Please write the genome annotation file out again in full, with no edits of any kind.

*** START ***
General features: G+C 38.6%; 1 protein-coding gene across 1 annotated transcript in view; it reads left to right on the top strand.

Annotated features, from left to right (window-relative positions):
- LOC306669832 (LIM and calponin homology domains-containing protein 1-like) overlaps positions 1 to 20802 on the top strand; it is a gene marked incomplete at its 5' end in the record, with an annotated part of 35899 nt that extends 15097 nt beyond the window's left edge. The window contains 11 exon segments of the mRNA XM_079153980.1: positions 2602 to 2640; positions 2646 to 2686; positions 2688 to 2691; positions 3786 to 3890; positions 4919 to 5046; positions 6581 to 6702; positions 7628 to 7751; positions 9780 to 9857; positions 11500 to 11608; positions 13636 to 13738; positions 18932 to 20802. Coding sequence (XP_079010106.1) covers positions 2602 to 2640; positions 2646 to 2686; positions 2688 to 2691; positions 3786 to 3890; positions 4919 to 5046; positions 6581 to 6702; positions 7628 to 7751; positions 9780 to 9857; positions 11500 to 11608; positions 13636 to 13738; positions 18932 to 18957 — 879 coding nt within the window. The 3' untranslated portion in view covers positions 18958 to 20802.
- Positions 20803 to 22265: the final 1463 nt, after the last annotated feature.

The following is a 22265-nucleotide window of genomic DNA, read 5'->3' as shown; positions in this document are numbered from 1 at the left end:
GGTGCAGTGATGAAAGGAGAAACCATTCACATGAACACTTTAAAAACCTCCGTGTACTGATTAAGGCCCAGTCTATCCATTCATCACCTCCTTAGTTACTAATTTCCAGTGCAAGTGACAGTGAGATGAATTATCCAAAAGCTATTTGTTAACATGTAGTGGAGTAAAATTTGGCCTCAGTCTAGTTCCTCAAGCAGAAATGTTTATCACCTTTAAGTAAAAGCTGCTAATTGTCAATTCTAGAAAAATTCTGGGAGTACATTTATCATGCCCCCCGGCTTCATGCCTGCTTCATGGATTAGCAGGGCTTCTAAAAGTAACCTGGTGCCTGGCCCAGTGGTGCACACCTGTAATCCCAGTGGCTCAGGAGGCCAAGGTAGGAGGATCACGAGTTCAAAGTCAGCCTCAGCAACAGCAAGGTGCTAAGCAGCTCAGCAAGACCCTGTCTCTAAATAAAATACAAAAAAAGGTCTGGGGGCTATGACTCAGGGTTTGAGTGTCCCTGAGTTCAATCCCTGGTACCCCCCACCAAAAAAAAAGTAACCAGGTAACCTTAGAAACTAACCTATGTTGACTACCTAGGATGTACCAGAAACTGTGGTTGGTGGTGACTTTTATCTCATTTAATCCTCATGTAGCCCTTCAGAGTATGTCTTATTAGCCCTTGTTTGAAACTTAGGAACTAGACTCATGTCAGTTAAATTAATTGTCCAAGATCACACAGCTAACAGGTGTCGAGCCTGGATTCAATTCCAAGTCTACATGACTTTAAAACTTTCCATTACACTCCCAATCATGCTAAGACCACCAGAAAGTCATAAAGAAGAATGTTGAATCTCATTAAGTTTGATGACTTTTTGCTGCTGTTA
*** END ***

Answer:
General features: G+C 38.6%; 1 protein-coding gene across 1 annotated transcript in view; it reads left to right on the top strand.

Annotated features, from left to right (window-relative positions):
- LOC306669832 (LIM and calponin homology domains-containing protein 1-like) overlaps positions 1 to 20802 on the top strand; it is a gene marked incomplete at its 5' end in the record, with an annotated part of 35899 nt that extends 15097 nt beyond the window's left edge. The window contains 11 exon segments of the mRNA XM_079153980.1: positions 2602 to 2640; positions 2646 to 2686; positions 2688 to 2691; positions 3786 to 3890; positions 4919 to 5046; positions 6581 to 6702; positions 7628 to 7751; positions 9780 to 9857; positions 11500 to 11608; positions 13636 to 13738; positions 18932 to 20802. Coding sequence (XP_079010106.1) covers positions 2602 to 2640; positions 2646 to 2686; positions 2688 to 2691; positions 3786 to 3890; positions 4919 to 5046; positions 6581 to 6702; positions 7628 to 7751; positions 9780 to 9857; positions 11500 to 11608; positions 13636 to 13738; positions 18932 to 18957 — 879 coding nt within the window. The 3' untranslated portion in view covers positions 18958 to 20802.
- Positions 20803 to 22265: the final 1463 nt, after the last annotated feature.

The following is a 22265-nucleotide window of genomic DNA, read 5'->3' as shown; positions in this document are numbered from 1 at the left end:
GGTGCAGTGATGAAAGGAGAAACCATTCACATGAACACTTTAAAAACCTCCGTGTACTGATTAAGGCCCAGTCTATCCATTCATCACCTCCTTAGTTACTAATTTCCAGTGCAAGTGACAGTGAGATGAATTATCCAAAAGCTATTTGTTAACATGTAGTGGAGTAAAATTTGGCCTCAGTCTAGTTCCTCAAGCAGAAATGTTTATCACCTTTAAGTAAAAGCTGCTAATTGTCAATTCTAGAAAAATTCTGGGAGTACATTTATCATGCCCCCCGGCTTCATGCCTGCTTCATGGATTAGCAGGGCTTCTAAAAGTAACCTGGTGCCTGGCCCAGTGGTGCACACCTGTAATCCCAGTGGCTCAGGAGGCCAAGGTAGGAGGATCACGAGTTCAAAGTCAGCCTCAGCAACAGCAAGGTGCTAAGCAGCTCAGCAAGACCCTGTCTCTAAATAAAATACAAAAAAAGGTCTGGGGGCTATGACTCAGGGTTTGAGTGTCCCTGAGTTCAATCCCTGGTACCCCCCACCAAAAAAAAAGTAACCAGGTAACCTTAGAAACTAACCTATGTTGACTACCTAGGATGTACCAGAAACTGTGGTTGGTGGTGACTTTTATCTCATTTAATCCTCATGTAGCCCTTCAGAGTATGTCTTATTAGCCCTTGTTTGAAACTTAGGAACTAGACTCATGTCAGTTAAATTAATTGTCCAAGATCACACAGCTAACAGGTGTCGAGCCTGGATTCAATTCCAAGTCTACATGACTTTAAAACTTTCCATTACACTCCCAATCATGCTAAGACCACCAGAAAGTCATAAAGAAGAATGTTGAATCTCATTAAGTTTGATGACTTTTTGCTGCTGTTA